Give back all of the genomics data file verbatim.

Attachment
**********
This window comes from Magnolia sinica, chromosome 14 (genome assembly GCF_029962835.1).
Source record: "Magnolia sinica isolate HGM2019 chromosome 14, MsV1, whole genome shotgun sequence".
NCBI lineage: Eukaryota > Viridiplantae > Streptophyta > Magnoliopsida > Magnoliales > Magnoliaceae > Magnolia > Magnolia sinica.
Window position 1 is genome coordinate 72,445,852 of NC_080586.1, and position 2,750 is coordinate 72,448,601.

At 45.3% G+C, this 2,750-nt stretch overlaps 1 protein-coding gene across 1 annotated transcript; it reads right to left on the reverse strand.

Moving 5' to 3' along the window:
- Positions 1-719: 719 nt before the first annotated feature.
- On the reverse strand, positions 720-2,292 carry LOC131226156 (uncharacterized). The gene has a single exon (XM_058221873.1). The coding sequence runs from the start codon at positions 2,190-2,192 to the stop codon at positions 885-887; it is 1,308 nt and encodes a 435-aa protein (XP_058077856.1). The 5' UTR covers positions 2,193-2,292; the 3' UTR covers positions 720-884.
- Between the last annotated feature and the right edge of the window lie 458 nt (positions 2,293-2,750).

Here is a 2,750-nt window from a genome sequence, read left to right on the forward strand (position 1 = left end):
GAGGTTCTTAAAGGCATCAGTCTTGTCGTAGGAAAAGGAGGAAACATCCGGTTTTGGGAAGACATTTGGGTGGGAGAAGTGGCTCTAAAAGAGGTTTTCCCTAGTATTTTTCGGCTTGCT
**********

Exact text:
This window comes from Magnolia sinica, chromosome 14 (genome assembly GCF_029962835.1).
Source record: "Magnolia sinica isolate HGM2019 chromosome 14, MsV1, whole genome shotgun sequence".
NCBI lineage: Eukaryota > Viridiplantae > Streptophyta > Magnoliopsida > Magnoliales > Magnoliaceae > Magnolia > Magnolia sinica.
Window position 1 is genome coordinate 72,445,852 of NC_080586.1, and position 2,750 is coordinate 72,448,601.

At 45.3% G+C, this 2,750-nt stretch overlaps 1 protein-coding gene across 1 annotated transcript; it reads right to left on the reverse strand.

Moving 5' to 3' along the window:
- Positions 1-719: 719 nt before the first annotated feature.
- On the reverse strand, positions 720-2,292 carry LOC131226156 (uncharacterized). The gene has a single exon (XM_058221873.1). The coding sequence runs from the start codon at positions 2,190-2,192 to the stop codon at positions 885-887; it is 1,308 nt and encodes a 435-aa protein (XP_058077856.1). The 5' UTR covers positions 2,193-2,292; the 3' UTR covers positions 720-884.
- Between the last annotated feature and the right edge of the window lie 458 nt (positions 2,293-2,750).

Here is a 2,750-nt window from a genome sequence, read left to right on the forward strand (position 1 = left end):
GAGGTTCTTAAAGGCATCAGTCTTGTCGTAGGAAAAGGAGGAAACATCCGGTTTTGGGAAGACATTTGGGTGGGAGAAGTGGCTCTAAAAGAGGTTTTCCCTAGTATTTTTCGGCTTGCT